PC: As lovers of rodeo songs and two-steppers, “See Ya In Tulsa” is our favorite song on your EP. Can you take us in your head and tell us how the song came together?

JS: After I was born, my parents moved our family to Broken Arrow, Oklahoma (right outside Tulsa) where they attended Rhema Bible Training College. While they were going to school, my dad also worked at a car dealership that would sponsor local rodeos where they would drive a truck in the center of the arena in between events. At a few of those rodeos, my dad would have me in the front seat of the truck with my cowboy boots on as he drove it around in circles. I was very young, but I have faint memories of that place, and I have always looked back fondly on that time. 

When I was a junior in high school, I joined the High School Rodeo Association and rode bulls for a season. This season was short-lived as I wasn’t the best at it and didn’t want to end up hurting myself and becoming ineligible to join the Marine Corps. Still, I loved rodeo and everything it entailed. These two different seasons of my life inspired me to write the song about a rodeo cowboy who had given up the love of a woman to his love of rodeo. 

PC: You’ve mentioned on social media that you wrote “Your Embrace” about your wife. In the time since the song has been written, and now recorded and released, what has that song meant to both of you?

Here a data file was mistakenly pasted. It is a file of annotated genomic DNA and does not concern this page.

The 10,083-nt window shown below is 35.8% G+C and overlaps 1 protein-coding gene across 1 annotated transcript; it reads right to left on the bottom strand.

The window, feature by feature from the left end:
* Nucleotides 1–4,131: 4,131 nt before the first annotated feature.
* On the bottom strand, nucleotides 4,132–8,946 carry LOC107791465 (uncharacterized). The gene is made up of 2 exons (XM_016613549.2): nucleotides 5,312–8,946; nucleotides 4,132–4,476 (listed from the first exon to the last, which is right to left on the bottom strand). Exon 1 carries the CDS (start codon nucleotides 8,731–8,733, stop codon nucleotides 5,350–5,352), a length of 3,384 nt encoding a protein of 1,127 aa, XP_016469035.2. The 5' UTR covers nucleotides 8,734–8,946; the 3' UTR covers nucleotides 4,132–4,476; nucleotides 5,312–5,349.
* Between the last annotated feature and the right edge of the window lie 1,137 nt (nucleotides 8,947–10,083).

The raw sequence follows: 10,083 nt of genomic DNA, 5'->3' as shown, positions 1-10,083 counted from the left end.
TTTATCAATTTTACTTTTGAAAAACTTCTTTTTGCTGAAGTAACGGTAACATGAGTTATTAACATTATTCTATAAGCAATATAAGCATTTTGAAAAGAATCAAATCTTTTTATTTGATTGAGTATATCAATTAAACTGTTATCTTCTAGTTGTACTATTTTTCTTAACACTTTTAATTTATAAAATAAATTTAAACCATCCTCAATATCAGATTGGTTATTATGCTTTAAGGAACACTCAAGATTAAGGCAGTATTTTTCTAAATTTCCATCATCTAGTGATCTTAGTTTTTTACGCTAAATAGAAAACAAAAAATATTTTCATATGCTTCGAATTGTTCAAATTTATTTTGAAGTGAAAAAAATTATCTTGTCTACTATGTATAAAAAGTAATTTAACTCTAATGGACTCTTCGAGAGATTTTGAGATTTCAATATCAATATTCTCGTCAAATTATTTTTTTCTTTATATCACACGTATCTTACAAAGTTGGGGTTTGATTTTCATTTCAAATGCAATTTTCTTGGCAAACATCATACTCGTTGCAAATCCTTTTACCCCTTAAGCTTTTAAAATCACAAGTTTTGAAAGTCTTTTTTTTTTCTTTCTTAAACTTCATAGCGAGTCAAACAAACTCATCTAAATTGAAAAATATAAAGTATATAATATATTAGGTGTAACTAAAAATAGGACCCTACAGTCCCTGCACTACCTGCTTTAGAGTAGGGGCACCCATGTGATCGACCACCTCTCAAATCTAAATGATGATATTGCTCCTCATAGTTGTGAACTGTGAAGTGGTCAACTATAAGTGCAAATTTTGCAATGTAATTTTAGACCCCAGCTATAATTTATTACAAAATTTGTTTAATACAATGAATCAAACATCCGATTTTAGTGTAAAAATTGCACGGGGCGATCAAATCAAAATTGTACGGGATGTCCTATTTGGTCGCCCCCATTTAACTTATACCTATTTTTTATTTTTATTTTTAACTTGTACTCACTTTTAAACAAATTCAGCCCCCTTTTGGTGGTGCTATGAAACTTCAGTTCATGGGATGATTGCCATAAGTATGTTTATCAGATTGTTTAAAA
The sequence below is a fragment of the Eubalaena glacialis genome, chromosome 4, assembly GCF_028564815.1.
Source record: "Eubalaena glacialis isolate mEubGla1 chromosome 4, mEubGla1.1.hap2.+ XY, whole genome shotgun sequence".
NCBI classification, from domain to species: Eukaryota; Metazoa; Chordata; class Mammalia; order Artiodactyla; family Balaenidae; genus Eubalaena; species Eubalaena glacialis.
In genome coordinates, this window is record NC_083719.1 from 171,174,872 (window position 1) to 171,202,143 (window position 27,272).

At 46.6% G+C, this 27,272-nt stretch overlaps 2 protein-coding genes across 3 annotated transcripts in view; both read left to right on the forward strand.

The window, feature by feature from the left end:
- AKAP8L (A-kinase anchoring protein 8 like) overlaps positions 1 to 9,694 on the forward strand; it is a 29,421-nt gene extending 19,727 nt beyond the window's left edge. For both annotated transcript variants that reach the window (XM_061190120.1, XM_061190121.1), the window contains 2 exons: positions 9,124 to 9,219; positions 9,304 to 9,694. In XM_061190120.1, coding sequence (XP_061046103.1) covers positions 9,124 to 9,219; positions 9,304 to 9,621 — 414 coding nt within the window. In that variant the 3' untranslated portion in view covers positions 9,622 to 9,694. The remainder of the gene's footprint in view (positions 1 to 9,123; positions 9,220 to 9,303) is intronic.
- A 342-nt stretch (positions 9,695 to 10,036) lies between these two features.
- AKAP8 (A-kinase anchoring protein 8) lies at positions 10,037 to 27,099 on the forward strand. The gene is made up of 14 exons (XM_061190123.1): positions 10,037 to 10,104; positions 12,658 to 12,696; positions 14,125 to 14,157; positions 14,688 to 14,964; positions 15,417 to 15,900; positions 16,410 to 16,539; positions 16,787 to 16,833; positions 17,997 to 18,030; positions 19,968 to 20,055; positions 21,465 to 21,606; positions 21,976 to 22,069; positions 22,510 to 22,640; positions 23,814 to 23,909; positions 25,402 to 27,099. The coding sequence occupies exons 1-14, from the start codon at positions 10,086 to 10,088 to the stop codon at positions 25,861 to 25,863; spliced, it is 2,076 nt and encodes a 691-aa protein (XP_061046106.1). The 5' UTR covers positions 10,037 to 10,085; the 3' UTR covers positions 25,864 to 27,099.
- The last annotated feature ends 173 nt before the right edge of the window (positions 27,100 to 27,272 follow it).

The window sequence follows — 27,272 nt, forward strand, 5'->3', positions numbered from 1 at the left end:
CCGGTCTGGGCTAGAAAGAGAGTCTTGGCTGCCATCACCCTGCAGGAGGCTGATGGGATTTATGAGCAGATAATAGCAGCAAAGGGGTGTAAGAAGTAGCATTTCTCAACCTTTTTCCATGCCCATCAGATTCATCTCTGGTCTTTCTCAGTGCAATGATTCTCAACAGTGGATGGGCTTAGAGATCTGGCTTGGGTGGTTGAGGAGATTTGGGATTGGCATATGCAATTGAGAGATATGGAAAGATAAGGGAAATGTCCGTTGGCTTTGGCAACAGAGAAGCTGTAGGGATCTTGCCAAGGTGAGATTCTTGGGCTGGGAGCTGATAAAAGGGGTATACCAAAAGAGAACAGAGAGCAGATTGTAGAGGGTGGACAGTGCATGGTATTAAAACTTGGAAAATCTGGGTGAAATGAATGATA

JS: I wrote this song back in 2020 during Covid and was inspired to write something to her that explained that nothing I have ever done in my life could amount to the unconditional love she has for me. There is no amount of drug, drink or any other thing that could love me the way my wife and Jesus do. This unconditional love looks past flaws and mistakes and takes you for who you are. There is so much power in this realization, and I wanted to communicate that to her. 

PC: As we write this, your EP has been out for three weeks, and you’ve mentioned the positive response it has earned on social media. What has the response from your friends, family and fans meant to you over the last three weeks?